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TECH TALK: Internet Tea Leaves: Googles Intent (Part 3)

September 7th, 2005 · 1 Comment

Continuing with the response to Jason Kottkes WebOS post, Dare Obasanjo (who works at Microsoft) wrote: I disagree with some of his post; I think desktop web servers are a bad idea and also that the claims of the end of Microsoft’s operating system dominance are premature. He is also mistaken about MSN not building stuff for browsers other than IE. Of course, overestimating Microsoft’s stupidity is a common trait among web developer typesHowever the rest of his post does jibe with a lot of thinking I did while on vacation in Nigeria. I’d suggest that anyone interested in current and future trends in web application development should check it out.

Nicholas Carr differed from Jason Kottke in a couple of areas: First, [Kottke] doesn’t pay enough attention to the interests of businesses in the evolution of personal computing. Photo-sharing, music-playing, and blog-reading applications are certainly important and interesting, but most people’s computing decisions are determined as much or more by the needs of their employers as by their own personal interests and diversions. Cost, security and reliability concerns will ultimately lead companies to demand even less local data and applications than Kottke imagines. The user devices will become ever thinner, as applications, data and even the user operating system resides in central servers. Whether you’re using Word on Windows or Google Word Processing on Google Desktop, it will all be supplied over the Internet rather than from the bowels of your own PC. Second, and related, Kottke’s assumption that a lot of content needs to be replicated locally (so you can continue working when, for instance, on a plane) reflects the current gaps in connectivity. Those gaps aren’t going to be around forever. In five or ten years, we’ll have ubiquitous high-speed network connections, and at that point the need for local data, apps and web servers goes away. Your personal desktop, residing entirely on a distant server, will be easily accessible from any device wherever you go. Personal computing will have broken free of the personal computer.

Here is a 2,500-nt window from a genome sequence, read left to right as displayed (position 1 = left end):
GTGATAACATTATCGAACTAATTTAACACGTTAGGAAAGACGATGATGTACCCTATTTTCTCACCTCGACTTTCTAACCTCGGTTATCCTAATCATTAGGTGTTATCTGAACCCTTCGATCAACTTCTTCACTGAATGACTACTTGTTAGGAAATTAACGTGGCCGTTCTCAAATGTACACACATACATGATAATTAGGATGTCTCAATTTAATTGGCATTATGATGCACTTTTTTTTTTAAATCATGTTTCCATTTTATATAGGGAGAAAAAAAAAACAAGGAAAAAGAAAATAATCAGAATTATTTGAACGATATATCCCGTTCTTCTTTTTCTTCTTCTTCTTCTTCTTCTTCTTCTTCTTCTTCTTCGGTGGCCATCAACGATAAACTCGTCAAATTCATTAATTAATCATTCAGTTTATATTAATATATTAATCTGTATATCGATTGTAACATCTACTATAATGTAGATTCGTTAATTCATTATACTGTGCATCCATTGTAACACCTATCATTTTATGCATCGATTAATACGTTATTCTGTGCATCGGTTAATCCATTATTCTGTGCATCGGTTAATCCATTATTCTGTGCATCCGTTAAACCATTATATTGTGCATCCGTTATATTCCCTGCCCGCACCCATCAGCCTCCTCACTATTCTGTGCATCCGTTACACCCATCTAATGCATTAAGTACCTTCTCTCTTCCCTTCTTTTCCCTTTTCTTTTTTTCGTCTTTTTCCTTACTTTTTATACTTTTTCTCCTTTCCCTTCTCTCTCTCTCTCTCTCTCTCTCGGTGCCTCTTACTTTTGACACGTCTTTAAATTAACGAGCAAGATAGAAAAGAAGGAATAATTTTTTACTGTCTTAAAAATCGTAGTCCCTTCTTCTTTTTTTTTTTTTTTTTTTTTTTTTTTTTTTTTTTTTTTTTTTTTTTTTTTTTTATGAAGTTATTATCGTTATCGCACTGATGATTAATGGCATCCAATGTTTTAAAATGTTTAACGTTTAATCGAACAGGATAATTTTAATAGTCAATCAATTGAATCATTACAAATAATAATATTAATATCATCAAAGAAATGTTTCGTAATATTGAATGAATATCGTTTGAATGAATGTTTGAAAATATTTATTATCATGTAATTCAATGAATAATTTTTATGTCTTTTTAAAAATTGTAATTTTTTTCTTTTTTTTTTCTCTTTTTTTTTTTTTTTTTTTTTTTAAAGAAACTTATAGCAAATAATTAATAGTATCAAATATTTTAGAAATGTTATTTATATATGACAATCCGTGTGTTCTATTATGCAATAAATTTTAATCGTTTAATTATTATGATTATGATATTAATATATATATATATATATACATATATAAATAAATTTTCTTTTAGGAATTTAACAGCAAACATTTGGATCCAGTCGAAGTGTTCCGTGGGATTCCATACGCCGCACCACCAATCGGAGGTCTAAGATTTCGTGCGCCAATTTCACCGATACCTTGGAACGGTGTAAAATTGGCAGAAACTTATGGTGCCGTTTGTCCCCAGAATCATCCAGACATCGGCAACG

Robert Young thinks that Googles plan is to use free to devalue Microsofts advantages and assets:

I believe they are once again going counterintuitive, but in a manner that hits Microsoft where it hurts most. Google will make Microsofts entire strategic plan and mission, which revolves around the continued proliferation and dominance of the desktop PC operating system, obsolete by making Google itself the operating system. The model they are pursuing is very similar to Sun Microsystems (Jonathan Schwartzs) vision of turning computing into a utility, like electricity. The only difference is that Google is already almost there.

To some extent, Google is bringing back the architecture of the mainframe to render Microsoft obsolete. In the future, all computing devices, whether it be the PC, mobile phone, TV, etc., will simply be terminals that plug-in to Googles massive server grid and application services. With the increasing price/performance of CPUs, memory, bandwidth, and storage, Googles strategic edge will be based on their advantageous cost of processing bits. And as long as users are comfortable sharing their private data and behavior with Google, all services will remain free (and supported by advertising).

Its not too difficult for me to imagine a day, very soon, when I rely on Google for almost all my computing needs and I buy hardware devices based on such criteria. Thats the day Google will have become my operating system. We all know that the internet has a deflationary effect on the assets of every industry it touches, whether it be printing & publishing, media & entertainment, telephony, etc. If what I pose above is indeed true, Google is using the internet to systematically devalue Microsofts assets. Perhaps there will be a day on Wall Street sometime in the future thatll be known as Microsofts Black Monday.

Tomorrow: Googles Intent (continued)


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